As discussed earlier, part 106 of CFR Title 34 is federal regulatory guidance created by OCR to implement enacted law (Title IX). Although part 106 has not seen significant regulatory reform since 2006, the rule has been subject to interpretive rules and policy statements, referred to formally as “sub-regulatory guidance.” These interpretive rules are not subject to the same rulemaking process as significant rulemaking like part 106. For instance, recently rescinded Obama-Era 2011 Dear Colleague Letter (DCL) and 2014 Question and Answer (Q&A) documents on Title IX and Sexual Violence further interpreted part 106, but were not opened to public comment or negotiated rulemaking. A DCL and a Q&A are just two types of sub-regulatory guidance options used by Executive Agencies. OCR has also previously issued press releases, a Know Your Rights toolkit, and memorandums (MOUs) as part of sex discrimination policy guidance, all of which are accessible through archived materials on the Department of Education’s website.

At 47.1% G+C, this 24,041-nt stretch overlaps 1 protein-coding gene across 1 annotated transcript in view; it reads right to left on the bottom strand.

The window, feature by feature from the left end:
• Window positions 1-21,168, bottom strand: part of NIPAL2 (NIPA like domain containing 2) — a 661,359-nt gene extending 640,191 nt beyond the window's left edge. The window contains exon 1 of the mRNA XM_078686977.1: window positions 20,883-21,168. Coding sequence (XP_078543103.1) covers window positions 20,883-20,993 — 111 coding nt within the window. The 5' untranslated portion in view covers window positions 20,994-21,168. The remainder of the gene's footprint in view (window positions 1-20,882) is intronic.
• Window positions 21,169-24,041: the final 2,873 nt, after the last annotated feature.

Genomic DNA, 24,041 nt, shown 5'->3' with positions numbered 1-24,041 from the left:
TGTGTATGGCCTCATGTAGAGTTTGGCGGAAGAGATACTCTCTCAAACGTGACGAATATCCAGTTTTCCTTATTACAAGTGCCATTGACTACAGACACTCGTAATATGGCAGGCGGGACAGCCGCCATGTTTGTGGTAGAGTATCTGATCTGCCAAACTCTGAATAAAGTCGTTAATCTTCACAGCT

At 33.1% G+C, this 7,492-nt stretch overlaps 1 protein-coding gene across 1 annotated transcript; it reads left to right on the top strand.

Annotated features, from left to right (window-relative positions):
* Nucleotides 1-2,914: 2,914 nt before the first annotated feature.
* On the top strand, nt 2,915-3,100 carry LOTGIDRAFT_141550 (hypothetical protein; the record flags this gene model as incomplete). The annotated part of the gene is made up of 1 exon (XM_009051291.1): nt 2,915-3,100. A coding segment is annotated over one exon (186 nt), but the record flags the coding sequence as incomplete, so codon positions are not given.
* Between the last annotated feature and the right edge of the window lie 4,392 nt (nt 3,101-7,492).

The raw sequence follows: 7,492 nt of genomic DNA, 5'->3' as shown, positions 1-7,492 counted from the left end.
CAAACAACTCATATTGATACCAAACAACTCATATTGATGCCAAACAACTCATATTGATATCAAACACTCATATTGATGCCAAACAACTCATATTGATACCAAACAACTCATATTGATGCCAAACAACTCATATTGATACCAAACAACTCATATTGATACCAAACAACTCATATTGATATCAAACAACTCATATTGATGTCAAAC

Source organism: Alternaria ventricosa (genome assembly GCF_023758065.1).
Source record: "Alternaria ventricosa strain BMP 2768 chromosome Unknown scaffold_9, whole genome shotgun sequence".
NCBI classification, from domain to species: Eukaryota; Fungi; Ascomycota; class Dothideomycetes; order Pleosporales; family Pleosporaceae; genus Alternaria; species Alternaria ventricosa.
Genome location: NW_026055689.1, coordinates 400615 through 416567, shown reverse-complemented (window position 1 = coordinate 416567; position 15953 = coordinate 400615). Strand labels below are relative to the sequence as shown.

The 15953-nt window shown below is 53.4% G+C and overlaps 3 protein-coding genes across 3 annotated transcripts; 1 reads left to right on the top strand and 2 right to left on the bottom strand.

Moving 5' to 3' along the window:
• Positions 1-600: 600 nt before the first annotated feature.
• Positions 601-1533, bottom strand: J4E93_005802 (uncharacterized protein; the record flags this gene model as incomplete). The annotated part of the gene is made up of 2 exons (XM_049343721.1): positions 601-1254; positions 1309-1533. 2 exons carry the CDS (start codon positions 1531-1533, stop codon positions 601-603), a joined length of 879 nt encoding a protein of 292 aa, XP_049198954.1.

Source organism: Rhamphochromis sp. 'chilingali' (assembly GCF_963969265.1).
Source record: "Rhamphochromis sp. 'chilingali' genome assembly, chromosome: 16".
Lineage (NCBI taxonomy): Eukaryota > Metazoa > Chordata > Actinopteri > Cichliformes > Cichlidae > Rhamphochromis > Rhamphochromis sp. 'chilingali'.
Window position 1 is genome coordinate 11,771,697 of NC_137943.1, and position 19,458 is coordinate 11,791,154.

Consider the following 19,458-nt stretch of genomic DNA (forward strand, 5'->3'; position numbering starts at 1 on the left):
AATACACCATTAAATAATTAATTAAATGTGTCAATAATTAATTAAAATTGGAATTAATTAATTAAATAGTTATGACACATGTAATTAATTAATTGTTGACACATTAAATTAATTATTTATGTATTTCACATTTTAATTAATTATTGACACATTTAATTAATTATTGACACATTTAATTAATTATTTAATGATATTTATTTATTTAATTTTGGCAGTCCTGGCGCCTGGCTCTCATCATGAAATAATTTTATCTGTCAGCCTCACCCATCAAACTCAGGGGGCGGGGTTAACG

As sub-regulatory guidance, these guiding policies were not open to public comment and were created entirely under the discretion of the ED OCR. Therefore, while sub-regulatory guidance cannot alter existing regulation or enacted legislation, the process fosters rigidity in how existing rules are operationalized on the ground and is greatly impacted by changes in administrative control.
The Trump administration re-interpreted Title IX guidance mentioned above regarding campus sexual assault proceedings through the issuance of a September 2017 DCL which withdrew the Obama-era guidance issued above and released requirements that campus use of the preponderance of evidence standard imposed by the Obama-era guidance. Similarly, in May of 2016 the Obama Administration interpreted part 106 and Title IX to extend nondiscrimination regulations to trans individuals through a May 2016 DCL on Transgender Students. This guidance was re-interpreted through additional sub-regulatory guidance in February of 2017 by the Trump Administration which released corresponding regulation determining that Title IX protections did not extend to trans students.
Please look for additional posts on the rule-making process for a deeper dive on negotiated rulemaking and public participation.